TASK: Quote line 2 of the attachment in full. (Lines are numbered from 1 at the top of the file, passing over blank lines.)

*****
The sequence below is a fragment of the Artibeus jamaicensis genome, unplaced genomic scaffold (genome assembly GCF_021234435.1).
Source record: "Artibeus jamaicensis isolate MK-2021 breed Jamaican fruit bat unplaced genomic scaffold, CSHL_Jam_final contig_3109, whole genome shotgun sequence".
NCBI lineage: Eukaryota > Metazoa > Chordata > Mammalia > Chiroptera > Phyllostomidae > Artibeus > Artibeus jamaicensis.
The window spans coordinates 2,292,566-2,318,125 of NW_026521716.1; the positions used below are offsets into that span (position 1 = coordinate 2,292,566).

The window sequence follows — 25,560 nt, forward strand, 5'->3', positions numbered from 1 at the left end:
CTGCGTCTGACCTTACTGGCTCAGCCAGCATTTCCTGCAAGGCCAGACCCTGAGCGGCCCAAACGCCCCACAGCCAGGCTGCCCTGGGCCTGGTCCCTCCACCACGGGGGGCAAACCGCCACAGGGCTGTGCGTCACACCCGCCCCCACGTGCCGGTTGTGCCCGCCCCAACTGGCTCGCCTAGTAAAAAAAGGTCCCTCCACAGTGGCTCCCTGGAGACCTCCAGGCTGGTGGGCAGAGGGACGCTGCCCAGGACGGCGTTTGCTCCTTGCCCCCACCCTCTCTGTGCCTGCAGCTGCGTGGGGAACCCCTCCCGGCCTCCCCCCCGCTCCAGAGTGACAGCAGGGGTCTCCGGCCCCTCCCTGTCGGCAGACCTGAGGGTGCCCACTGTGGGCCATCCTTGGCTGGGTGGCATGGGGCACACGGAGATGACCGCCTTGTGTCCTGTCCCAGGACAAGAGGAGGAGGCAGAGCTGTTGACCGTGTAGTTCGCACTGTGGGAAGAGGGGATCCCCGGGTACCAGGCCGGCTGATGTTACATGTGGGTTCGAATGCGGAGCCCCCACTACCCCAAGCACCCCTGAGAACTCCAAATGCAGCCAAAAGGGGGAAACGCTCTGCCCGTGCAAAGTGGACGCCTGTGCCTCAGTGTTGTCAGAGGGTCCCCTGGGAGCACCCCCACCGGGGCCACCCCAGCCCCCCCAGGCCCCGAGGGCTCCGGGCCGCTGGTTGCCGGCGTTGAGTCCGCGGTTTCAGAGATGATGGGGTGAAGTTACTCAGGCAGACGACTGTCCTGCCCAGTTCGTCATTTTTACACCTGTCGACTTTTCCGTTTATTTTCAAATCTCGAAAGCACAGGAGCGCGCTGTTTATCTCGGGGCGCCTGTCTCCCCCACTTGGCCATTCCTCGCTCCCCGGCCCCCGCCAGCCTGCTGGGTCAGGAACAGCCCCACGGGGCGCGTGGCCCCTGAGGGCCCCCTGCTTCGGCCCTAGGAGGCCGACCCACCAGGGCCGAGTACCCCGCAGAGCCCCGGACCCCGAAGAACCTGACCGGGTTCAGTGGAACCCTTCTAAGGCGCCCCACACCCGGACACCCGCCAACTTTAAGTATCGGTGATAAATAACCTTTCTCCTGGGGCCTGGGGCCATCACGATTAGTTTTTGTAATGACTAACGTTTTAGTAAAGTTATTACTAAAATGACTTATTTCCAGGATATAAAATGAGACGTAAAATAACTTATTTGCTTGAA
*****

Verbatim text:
Source record: "Artibeus jamaicensis isolate MK-2021 breed Jamaican fruit bat unplaced genomic scaffold, CSHL_Jam_final contig_3109, whole genome shotgun sequence".